I don’t like to pick on album covers, it’s not sportsmanlike. But Reader’s Digest records can take a hit. This particular album is “pleasure programmed.”
I’ve done a little research, and as far as I can tell, “Pleasure Programmed” is some kind of threat. Polka Parties. Mood-Music for Dining. Best of Hammond Organs. The Smooth, Sultry Sounds of Edna Vance, Southern West Virginia’s Queen of Dulcimer, with stirring Sounds from Parliament-Funkadelic. There is the smallest chance I made that last one up.
Anyway, the entire record line features inexcusably blodgy, weirdly achromatic, and, well, distinctly late 60’s images, concepts, and threats. But it’s clear that by this point, Pleasure Programmed had moved onto bigger, better things, and was ready to open the 1970s with…this.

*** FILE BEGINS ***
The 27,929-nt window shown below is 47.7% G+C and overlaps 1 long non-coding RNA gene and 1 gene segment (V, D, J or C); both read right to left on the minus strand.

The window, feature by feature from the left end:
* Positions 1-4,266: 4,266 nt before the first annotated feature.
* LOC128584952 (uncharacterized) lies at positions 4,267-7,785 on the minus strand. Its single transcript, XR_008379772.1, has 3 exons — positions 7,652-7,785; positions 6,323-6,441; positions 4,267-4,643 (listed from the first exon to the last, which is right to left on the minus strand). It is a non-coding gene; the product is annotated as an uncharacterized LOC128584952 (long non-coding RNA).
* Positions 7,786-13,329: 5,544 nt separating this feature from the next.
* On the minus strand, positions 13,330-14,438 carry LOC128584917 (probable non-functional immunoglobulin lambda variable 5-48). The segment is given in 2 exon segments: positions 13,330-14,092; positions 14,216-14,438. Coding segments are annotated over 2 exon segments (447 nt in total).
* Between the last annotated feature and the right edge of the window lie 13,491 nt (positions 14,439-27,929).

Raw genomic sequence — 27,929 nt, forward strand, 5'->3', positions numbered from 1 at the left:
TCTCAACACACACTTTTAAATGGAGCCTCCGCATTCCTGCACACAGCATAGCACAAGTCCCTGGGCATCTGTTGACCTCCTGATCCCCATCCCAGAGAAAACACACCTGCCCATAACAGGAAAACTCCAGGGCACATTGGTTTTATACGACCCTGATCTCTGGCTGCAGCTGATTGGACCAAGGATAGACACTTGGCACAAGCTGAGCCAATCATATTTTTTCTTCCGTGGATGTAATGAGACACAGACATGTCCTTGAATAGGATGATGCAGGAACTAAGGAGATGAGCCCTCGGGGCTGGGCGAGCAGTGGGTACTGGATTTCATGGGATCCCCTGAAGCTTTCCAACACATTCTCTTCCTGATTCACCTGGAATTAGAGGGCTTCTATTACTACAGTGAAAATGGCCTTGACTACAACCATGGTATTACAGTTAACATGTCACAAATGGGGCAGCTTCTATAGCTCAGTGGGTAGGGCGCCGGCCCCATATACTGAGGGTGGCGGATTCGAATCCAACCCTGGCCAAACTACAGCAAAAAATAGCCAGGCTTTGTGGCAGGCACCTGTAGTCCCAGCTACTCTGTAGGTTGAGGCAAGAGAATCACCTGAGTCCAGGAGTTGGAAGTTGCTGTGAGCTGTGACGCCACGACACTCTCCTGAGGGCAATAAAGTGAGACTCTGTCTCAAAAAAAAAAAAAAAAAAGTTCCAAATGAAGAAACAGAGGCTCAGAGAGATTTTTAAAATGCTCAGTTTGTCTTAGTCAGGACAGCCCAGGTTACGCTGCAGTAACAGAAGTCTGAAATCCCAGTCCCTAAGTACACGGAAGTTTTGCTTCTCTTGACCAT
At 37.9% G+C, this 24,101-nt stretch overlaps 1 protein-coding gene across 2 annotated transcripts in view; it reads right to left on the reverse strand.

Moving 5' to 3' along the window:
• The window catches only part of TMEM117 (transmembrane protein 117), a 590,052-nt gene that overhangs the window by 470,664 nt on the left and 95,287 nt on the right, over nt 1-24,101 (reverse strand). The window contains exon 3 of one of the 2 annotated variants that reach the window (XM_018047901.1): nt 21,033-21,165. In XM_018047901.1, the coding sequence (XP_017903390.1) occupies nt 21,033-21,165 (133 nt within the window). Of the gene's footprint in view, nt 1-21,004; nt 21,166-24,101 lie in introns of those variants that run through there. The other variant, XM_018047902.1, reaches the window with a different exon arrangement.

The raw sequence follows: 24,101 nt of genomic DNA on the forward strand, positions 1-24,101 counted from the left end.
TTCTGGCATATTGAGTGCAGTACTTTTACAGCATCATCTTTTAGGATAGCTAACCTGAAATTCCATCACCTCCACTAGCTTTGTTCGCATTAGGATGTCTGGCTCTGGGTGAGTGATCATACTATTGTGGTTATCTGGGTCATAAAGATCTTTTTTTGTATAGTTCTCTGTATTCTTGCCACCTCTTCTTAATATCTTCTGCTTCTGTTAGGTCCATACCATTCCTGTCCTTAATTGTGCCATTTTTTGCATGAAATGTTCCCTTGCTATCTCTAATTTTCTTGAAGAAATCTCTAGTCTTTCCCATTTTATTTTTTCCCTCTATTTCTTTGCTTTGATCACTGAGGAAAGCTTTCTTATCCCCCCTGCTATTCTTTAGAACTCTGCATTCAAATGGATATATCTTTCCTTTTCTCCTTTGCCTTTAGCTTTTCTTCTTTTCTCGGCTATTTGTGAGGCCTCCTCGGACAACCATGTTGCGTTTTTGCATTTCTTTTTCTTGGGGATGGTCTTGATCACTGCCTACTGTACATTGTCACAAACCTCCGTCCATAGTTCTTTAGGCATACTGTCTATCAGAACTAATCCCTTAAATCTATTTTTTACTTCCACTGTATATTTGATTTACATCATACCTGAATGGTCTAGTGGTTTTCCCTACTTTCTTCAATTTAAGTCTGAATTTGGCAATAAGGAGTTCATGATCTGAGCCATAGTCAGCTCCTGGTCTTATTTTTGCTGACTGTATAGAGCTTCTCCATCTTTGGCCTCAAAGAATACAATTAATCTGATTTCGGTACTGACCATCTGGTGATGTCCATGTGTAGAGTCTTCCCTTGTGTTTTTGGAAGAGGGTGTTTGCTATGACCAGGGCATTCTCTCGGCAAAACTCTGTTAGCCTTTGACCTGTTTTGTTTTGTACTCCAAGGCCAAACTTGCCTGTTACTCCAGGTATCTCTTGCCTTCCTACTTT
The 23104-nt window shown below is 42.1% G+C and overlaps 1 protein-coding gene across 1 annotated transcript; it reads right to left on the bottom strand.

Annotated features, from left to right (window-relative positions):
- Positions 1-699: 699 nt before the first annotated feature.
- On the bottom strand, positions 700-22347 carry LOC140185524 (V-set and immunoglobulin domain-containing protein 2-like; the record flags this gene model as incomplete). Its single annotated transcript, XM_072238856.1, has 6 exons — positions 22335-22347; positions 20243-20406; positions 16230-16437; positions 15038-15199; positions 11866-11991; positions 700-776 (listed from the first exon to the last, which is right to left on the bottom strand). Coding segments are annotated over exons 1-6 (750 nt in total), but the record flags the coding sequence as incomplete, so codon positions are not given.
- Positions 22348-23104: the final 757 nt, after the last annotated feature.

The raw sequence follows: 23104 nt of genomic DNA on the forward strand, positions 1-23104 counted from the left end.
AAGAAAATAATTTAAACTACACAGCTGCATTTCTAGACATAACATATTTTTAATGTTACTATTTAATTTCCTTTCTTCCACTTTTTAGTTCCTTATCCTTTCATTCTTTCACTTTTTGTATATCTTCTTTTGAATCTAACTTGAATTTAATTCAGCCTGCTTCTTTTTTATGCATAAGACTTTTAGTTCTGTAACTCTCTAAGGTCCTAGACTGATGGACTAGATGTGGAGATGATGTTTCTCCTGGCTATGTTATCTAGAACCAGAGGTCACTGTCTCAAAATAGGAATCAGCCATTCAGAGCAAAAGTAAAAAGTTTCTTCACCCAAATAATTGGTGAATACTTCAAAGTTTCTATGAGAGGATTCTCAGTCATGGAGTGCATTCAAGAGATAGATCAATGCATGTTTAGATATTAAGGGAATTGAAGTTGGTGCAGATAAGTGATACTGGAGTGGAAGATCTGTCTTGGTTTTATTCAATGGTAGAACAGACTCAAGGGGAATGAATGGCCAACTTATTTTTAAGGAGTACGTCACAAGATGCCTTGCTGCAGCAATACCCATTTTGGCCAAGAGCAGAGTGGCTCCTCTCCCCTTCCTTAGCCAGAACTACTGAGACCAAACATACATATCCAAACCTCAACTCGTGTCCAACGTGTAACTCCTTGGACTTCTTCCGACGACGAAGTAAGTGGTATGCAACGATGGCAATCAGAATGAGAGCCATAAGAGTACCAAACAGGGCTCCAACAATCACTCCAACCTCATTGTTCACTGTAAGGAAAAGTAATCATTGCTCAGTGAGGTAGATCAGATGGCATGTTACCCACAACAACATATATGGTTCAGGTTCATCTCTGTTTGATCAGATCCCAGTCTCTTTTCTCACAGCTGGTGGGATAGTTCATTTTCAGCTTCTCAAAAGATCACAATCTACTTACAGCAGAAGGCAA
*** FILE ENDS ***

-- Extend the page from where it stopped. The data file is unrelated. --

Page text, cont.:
This IS the last word in music–a nine-LP set of orchestral covers of classic hits. Seriously, after this, there was no nore music for like six years. It was made a controlled substance by Nixon after The People of West Virginia vs. Benny Goodman and His Orchestra. Apparently, Reader’s Digest found a way to make “Raindrops Keep Falling on My Head” even more insipid.
But you gotta admit…she does look happy.
Ready to take to the skies in her beautiful balloon, or ease the night away to the sweet strains of “La La La (If I Had You.)” Or, possibly, spin around and slice through someone’s carotid artery with her strange, cruel, claws. Look at that hand. Does this person not have some serious “American Werewolf in London” thing happening here? Or maybe she’s just cupping her hand to her mouth to whisper, “The Altairans come tonight. Wear silver lamé boots and for the love of god, know how to Watusi.”
Up, up, and away!
St. Vincent De Paul’s Thrift, near 620 and I35, Austin. It was there six months ago, and, still, is there.